August 16, 2011
1 min read

Reminders work best to boost hand-hygiene compliance

Linam WM. Pediatrics. 2011;doi:10.1542/peds.2010-3587.

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Health care workers who received real-time feedback were more likely to reach and sustain high levels of hand-hygiene compliance, according to a recent study published online.

Matthew Linam, MD, MS, of the University of Arkansas for Medical Sciences, and colleagues assessed two intervention techniques, one that used a team (unit A) made up of members of infection control and leaders from patient attendant services, and a second team (unit B) that included nursing and physician leaders.

The researchers said interventions began on unit A on Nov. 10, 2008, and unit B on March 23, 2009.

Matthew Linam
Matthew Linam

By April 1, 2009, compliance increased on unit A (from 65% to 91%) and unit B (from 74% to 92%), the researchers wrote. Improvement on each unit occurred only after the interventions were introduced.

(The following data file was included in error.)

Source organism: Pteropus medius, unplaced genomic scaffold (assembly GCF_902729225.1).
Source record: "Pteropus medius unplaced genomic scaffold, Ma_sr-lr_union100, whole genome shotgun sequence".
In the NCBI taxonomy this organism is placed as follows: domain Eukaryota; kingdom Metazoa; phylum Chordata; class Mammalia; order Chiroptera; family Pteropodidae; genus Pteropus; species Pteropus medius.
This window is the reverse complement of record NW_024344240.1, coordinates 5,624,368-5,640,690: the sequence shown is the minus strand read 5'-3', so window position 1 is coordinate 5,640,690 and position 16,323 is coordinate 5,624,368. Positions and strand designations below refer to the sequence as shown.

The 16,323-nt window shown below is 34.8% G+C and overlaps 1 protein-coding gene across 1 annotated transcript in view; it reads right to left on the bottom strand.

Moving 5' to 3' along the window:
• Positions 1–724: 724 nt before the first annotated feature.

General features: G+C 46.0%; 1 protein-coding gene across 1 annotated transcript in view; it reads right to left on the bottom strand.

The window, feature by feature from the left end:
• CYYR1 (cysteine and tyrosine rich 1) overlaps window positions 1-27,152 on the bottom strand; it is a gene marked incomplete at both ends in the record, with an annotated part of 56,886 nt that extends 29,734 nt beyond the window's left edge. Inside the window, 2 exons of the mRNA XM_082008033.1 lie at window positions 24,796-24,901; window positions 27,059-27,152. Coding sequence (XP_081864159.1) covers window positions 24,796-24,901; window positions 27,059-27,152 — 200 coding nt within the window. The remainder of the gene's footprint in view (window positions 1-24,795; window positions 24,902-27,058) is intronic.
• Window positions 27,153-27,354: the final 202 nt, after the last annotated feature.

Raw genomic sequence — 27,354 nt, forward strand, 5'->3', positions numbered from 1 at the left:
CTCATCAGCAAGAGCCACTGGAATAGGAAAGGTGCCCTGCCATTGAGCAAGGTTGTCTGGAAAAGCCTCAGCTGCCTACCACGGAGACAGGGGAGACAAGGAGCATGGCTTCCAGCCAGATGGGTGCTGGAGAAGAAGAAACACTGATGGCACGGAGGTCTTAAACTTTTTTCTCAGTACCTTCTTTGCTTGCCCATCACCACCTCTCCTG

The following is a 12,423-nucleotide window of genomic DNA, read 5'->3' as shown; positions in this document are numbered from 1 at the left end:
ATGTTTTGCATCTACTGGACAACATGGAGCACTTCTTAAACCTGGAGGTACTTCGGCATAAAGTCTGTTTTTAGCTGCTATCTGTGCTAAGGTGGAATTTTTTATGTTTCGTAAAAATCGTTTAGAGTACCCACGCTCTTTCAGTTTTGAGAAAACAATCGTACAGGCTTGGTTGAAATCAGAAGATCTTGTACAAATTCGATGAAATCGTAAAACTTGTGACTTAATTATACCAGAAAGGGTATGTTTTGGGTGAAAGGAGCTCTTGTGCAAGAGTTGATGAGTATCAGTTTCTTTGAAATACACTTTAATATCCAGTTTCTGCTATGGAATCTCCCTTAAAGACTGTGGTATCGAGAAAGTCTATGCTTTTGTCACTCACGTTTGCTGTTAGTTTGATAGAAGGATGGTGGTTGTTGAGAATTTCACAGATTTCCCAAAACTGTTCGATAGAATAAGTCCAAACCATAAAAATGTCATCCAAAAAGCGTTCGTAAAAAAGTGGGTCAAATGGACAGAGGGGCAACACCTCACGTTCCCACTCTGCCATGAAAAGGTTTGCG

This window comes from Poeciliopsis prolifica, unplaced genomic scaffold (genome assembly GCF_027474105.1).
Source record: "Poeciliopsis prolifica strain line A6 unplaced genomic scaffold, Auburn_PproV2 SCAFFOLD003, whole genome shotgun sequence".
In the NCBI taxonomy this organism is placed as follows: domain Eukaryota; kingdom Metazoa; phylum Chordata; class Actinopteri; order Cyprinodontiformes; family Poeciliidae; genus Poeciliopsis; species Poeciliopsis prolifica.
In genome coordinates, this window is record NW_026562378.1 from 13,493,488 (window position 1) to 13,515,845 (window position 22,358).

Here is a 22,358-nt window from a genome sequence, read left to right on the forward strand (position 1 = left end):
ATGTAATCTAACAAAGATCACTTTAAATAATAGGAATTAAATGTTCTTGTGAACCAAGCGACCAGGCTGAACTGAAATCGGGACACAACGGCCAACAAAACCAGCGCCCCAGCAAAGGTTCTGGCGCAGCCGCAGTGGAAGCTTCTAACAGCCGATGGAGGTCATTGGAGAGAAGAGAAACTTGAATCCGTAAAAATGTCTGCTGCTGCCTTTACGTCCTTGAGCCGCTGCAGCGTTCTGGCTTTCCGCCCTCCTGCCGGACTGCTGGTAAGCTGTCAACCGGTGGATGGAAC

The researchers said offering hand gels to health care workers (HCWs) before patient contact resulted in the greatest improvements overall, and improvements were sustained on both units for 18 months.

Although hand hygiene is a relatively simple task, the behavior is complex and influenced by many factors. The expectations of hospital leaders, behavior of role models and peers, and HCWs perceived self-efficacy have all previously been associated with HCW hand-hygiene behavior, resulting in recommendations for the use of multimodal interventions to improve hand hygiene, the researchers said.

Disclosure: The researchers report no relevant financial disclosures.

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